- In a medium saucepan, fill halfway with water and set on the stove on high. Warm the water, but turn off the stove just before the water starts boiling.
- Place the noodles into the warmed water and leave to sit.
- In a bowl or container, combine the tamarind paste with 1/4 cup of warm water. Stir until the paste dissolves.
- Add in the fish sauce, chili powder, and brown sugar. Stir until well combined and set aside
- Place a skillet on the stove and heat up on medium with 2 tbsp of oil.
- Beat the two eggs well and add to the oil when it’s hot. Cook them scrambled until nearly done. Be sure to break them up into small bits as you cook them.
- Set the eggs aside and check the noodles. If the noodles are done, drain the pot and run cold water on the noodles to stop the cooking process. Set aside.
- In a large frying pan or wok, heat up 2 tbsp of oil on medium-high heat. Cook the garlic until fragrant.
- Pull the marinated chicken out of the refrigerator and dump the whole mixture (chicken and marinate) into the wok.
- Stir-fry the chicken until the pan becomes dry.
- Add in 1/3 of the chicken stock and continue cooking the chicken Slowly continue to add the stock in thirds until you have the chicken frying, but not boiling in liquid.
- Add in the cooked eggs and stir.
- If the chicken is done, add in the noodles.
- Pour the sauce over the whole mixture.
- Using two spatulas, toss the mixture like a salad, blending all ingredients together.
- Add in the bean sprouts along with salt and pepper to taste. Toss the mixture again like a salad.
- After a minute or two of tossing, serve the mixture with the garnish suggestions below.
This dish doesn’t involve a long marinate. You’re welcome to do a long marinate of the chicken, but it’s not required. The marinate here is more to coat the chicken a bit and infuse it with the flavor of the soy sauce.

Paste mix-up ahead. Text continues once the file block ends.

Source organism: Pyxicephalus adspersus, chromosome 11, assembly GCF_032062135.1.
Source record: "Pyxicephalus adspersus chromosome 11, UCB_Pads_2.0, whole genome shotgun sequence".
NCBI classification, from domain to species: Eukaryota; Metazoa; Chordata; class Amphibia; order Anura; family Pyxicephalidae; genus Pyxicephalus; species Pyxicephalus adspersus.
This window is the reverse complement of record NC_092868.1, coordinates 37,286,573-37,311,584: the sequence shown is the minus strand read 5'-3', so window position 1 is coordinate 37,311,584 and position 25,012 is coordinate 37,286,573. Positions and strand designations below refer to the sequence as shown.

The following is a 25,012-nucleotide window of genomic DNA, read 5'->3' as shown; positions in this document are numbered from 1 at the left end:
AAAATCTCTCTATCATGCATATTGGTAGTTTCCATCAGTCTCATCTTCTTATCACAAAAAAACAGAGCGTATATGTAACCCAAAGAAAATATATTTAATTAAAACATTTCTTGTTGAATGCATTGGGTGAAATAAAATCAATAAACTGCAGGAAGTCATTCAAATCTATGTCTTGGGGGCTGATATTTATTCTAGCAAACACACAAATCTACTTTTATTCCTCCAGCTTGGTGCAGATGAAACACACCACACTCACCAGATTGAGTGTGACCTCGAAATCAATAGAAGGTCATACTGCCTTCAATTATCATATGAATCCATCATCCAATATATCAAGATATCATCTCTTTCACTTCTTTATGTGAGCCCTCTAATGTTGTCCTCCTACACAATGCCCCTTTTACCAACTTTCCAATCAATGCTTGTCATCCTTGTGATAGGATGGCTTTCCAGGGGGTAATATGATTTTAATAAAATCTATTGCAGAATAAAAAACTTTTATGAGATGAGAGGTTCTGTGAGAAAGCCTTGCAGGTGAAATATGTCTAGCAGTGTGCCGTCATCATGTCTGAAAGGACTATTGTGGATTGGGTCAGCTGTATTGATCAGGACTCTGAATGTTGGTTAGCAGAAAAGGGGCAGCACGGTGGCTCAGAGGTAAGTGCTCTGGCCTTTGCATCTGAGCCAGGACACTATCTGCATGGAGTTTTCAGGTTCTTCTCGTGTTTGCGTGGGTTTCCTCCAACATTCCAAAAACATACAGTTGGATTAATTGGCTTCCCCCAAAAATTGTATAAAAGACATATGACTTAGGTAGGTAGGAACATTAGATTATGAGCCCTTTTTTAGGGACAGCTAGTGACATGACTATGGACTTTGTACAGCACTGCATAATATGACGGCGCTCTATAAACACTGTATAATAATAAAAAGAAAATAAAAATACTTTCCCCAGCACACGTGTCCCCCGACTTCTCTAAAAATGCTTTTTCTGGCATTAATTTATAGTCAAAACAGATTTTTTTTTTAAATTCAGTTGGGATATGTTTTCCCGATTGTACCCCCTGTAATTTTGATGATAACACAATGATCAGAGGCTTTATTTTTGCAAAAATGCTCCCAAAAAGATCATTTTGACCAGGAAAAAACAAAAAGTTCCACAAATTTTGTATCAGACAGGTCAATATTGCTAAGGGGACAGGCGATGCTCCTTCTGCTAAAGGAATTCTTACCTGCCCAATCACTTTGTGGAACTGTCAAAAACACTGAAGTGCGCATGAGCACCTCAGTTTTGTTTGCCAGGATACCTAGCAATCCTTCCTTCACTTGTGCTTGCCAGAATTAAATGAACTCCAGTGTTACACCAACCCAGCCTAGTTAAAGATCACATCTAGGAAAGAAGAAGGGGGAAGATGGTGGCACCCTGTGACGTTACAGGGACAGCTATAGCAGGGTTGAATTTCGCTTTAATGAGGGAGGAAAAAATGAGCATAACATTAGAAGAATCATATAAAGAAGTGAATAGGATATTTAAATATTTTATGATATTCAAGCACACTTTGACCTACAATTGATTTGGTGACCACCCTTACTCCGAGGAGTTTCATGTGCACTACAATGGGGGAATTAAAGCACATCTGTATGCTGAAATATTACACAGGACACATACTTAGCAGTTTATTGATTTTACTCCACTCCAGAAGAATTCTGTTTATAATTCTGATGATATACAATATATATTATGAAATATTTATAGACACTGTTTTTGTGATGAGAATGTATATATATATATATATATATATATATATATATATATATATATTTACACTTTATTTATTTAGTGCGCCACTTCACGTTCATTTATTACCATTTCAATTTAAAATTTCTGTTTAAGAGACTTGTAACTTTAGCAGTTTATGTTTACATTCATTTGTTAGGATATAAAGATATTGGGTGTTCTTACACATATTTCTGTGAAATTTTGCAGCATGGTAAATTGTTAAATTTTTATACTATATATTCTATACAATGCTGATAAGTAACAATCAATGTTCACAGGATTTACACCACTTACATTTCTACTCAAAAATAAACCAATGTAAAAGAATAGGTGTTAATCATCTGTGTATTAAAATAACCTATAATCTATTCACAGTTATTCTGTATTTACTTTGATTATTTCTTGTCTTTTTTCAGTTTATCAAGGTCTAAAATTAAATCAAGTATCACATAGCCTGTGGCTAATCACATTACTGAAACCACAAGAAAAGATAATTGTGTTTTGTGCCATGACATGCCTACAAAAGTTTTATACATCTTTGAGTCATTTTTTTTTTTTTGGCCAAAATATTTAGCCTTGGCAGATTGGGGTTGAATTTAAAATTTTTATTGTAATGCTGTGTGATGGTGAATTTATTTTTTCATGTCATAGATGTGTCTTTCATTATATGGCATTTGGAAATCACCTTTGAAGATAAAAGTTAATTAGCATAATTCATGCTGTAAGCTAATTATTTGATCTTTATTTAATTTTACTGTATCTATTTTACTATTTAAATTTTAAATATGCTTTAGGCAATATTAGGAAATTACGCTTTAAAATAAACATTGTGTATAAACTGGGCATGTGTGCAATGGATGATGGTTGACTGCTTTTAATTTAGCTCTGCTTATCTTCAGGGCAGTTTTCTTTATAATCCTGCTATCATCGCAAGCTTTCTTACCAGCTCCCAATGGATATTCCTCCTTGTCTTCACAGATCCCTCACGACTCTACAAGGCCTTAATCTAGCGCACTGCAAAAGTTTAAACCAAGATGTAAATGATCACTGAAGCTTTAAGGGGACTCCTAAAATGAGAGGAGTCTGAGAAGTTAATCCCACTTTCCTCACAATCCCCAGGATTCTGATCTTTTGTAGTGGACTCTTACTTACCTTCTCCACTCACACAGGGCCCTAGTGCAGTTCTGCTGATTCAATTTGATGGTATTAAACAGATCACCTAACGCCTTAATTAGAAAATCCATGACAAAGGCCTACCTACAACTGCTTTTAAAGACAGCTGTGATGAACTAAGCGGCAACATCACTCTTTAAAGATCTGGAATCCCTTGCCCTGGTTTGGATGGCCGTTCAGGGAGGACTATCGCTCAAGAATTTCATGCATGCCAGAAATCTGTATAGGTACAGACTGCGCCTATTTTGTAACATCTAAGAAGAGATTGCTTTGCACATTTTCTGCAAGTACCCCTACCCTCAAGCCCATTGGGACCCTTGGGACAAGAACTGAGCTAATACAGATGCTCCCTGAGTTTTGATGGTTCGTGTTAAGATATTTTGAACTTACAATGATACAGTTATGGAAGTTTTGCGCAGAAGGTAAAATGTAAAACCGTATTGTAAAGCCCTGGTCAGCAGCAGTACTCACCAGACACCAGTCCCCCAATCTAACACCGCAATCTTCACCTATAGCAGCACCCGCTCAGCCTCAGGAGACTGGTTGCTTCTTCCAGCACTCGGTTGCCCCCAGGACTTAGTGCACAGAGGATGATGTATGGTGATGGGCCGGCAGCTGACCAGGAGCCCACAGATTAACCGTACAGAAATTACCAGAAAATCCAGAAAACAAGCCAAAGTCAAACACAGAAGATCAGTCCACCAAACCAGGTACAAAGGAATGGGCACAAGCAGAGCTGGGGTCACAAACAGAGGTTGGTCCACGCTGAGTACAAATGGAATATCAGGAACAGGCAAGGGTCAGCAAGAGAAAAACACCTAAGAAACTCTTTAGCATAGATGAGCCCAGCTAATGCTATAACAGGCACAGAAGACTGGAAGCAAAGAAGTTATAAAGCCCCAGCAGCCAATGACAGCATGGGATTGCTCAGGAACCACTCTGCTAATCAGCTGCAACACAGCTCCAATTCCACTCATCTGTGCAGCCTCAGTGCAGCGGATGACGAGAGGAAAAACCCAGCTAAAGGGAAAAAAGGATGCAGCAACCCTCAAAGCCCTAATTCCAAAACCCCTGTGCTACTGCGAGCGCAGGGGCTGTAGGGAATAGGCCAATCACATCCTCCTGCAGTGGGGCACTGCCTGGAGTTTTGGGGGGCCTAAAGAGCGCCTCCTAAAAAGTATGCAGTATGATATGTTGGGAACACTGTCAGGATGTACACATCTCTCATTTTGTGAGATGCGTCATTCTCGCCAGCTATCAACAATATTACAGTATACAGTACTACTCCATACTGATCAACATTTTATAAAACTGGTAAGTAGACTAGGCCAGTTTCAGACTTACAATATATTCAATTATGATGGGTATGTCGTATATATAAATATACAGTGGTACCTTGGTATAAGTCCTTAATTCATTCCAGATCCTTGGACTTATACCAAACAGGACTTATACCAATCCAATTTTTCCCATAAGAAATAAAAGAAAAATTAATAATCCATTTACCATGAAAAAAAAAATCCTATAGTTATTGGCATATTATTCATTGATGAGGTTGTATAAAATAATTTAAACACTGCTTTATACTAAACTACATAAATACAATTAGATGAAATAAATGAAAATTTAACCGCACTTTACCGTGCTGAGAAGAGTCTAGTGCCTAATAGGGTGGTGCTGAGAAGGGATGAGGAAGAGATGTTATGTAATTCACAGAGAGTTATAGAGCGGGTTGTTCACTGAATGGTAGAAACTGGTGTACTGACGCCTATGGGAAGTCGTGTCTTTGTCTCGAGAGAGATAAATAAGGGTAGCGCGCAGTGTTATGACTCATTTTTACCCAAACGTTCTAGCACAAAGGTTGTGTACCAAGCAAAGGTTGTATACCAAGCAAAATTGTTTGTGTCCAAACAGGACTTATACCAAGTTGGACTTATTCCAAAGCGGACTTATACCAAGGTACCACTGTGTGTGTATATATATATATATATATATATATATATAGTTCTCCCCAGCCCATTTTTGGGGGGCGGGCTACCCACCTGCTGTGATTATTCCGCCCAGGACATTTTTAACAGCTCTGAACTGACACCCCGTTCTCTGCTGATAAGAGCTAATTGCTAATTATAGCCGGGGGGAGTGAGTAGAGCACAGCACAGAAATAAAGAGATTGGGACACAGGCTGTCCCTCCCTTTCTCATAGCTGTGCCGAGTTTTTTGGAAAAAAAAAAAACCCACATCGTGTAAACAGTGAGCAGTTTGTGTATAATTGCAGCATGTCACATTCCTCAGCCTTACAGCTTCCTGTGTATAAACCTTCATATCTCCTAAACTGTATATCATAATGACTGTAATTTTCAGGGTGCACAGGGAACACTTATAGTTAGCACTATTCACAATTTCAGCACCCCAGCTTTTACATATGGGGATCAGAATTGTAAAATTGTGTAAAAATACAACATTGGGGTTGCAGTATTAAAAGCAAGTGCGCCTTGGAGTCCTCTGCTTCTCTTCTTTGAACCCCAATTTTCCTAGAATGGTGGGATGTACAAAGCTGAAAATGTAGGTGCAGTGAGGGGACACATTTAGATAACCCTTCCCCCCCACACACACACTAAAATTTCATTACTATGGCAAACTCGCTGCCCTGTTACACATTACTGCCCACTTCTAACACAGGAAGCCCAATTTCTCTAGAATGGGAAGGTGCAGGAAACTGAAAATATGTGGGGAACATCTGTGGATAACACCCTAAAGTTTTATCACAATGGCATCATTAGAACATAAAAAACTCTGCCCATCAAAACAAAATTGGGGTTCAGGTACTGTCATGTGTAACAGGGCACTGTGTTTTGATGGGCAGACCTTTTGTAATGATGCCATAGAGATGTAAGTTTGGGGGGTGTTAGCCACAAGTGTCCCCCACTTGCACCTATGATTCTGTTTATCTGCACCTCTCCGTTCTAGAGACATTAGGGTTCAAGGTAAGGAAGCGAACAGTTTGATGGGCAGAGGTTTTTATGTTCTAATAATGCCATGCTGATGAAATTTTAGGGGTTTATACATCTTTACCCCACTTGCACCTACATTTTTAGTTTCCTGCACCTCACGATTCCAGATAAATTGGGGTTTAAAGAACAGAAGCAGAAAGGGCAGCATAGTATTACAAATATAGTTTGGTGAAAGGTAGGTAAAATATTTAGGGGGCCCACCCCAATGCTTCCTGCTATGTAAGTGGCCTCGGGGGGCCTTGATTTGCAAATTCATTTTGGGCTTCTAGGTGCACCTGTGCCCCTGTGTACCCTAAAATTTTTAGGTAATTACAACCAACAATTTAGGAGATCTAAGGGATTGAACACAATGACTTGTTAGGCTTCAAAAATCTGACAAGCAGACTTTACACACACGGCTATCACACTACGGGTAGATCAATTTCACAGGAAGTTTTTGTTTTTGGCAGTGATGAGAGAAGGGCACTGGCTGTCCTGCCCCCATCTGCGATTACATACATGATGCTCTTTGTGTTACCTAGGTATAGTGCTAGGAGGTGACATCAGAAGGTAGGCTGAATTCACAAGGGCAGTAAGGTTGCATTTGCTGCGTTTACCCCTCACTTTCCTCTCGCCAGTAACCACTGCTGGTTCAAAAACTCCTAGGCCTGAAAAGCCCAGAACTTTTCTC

Do not boil the water for the noodles. If you happen to have it end up boiling, turn off the heat and let the water sit for 10 minutes to let the heat go down. Your goal in the end is soft, but sticky noodles. Too much and you end up with mush.
You’re welcome to try cooking the eggs in the wok with the chicken as Darlene Schmidt did, but I preferred separately.
Be careful when adding the chicken stock. It will reduce as you cook and combine with the marinate to form a nice gravy-like sauce. If you add in too much broth too quickly, then you’ll end up boiling the chicken as opposed to stir-frying it.
You’re not obligated to use the eggs. I actually used half a small carton of egg substitute that I had.
Some will add tofu. I attempted to try this, but my tofu cooked badly. If you can fare better, then give it a shot and add it in. You can also substitute the chicken for vegetables or shrimp.
Serve this dish immediately. This is one dish that doesn’t do well if it’s left sitting, and it does horribly as leftovers. This is more a dish that’s best enjoyed freshly made.
You’re welcome to garnish the dish any way you like. I personally like to sprinkle some of the coriander on top with the green onions, chopped peanuts, and a squeeze of lime juice. Others will top this with peanut sauce or even the red Thai chili sauce you’ll find in the restaurants and Asian markets.